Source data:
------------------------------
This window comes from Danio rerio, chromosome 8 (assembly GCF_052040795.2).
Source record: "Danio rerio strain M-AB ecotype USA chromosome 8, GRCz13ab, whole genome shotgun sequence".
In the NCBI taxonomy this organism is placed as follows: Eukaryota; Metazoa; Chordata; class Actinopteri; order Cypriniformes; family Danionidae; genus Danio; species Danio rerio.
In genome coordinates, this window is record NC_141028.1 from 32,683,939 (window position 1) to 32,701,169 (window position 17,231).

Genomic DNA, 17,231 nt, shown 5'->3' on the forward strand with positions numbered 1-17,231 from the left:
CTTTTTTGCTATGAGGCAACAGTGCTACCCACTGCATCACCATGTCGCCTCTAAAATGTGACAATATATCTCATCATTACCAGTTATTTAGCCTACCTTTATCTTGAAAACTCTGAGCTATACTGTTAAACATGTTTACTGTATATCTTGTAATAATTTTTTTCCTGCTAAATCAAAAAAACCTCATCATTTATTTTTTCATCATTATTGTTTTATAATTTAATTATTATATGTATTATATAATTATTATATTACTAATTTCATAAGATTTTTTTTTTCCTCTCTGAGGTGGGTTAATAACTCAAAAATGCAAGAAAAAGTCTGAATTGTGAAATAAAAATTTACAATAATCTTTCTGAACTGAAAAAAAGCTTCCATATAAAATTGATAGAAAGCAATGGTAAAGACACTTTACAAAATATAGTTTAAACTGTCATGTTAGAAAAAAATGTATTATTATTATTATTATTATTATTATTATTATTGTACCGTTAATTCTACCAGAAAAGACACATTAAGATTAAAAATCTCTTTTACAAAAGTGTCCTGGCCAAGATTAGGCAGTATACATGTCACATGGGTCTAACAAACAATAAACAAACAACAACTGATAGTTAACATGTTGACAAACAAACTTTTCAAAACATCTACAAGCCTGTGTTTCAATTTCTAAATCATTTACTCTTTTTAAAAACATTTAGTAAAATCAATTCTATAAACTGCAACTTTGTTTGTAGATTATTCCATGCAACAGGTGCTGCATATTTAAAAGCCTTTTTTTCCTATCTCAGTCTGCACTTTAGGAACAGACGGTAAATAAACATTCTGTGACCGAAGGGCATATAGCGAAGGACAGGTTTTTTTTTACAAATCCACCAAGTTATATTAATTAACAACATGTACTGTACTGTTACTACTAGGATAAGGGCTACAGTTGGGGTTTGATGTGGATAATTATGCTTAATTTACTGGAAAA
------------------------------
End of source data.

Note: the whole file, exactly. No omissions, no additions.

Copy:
This window comes from Danio rerio, chromosome 8 (assembly GCF_052040795.2).
Source record: "Danio rerio strain M-AB ecotype USA chromosome 8, GRCz13ab, whole genome shotgun sequence".
In the NCBI taxonomy this organism is placed as follows: Eukaryota; Metazoa; Chordata; class Actinopteri; order Cypriniformes; family Danionidae; genus Danio; species Danio rerio.
In genome coordinates, this window is record NC_141028.1 from 32,683,939 (window position 1) to 32,701,169 (window position 17,231).

Genomic DNA, 17,231 nt, shown 5'->3' on the forward strand with positions numbered 1-17,231 from the left:
CTTTTTTGCTATGAGGCAACAGTGCTACCCACTGCATCACCATGTCGCCTCTAAAATGTGACAATATATCTCATCATTACCAGTTATTTAGCCTACCTTTATCTTGAAAACTCTGAGCTATACTGTTAAACATGTTTACTGTATATCTTGTAATAATTTTTTTCCTGCTAAATCAAAAAAACCTCATCATTTATTTTTTCATCATTATTGTTTTATAATTTAATTATTATATGTATTATATAATTATTATATTACTAATTTCATAAGATTTTTTTTTTCCTCTCTGAGGTGGGTTAATAACTCAAAAATGCAAGAAAAAGTCTGAATTGTGAAATAAAAATTTACAATAATCTTTCTGAACTGAAAAAAAGCTTCCATATAAAATTGATAGAAAGCAATGGTAAAGACACTTTACAAAATATAGTTTAAACTGTCATGTTAGAAAAAAATGTATTATTATTATTATTATTATTATTATTATTATTGTACCGTTAATTCTACCAGAAAAGACACATTAAGATTAAAAATCTCTTTTACAAAAGTGTCCTGGCCAAGATTAGGCAGTATACATGTCACATGGGTCTAACAAACAATAAACAAACAACAACTGATAGTTAACATGTTGACAAACAAACTTTTCAAAACATCTACAAGCCTGTGTTTCAATTTCTAAATCATTTACTCTTTTTAAAAACATTTAGTAAAATCAATTCTATAAACTGCAACTTTGTTTGTAGATTATTCCATGCAACAGGTGCTGCATATTTAAAAGCCTTTTTTTCCTATCTCAGTCTGCACTTTAGGAACAGACGGTAAATAAACATTCTGTGACCGAAGGGCATATAGCGAAGGACAGGTTTTTTTTTACAAATCCACCAAGTTATATTAATTAACAACATGTACTGTACTGTTACTACTAGGATAAGGGCTACAGTTGGGGTTTGATGTGGATAATTATGCTTAATTTACTGGAAAA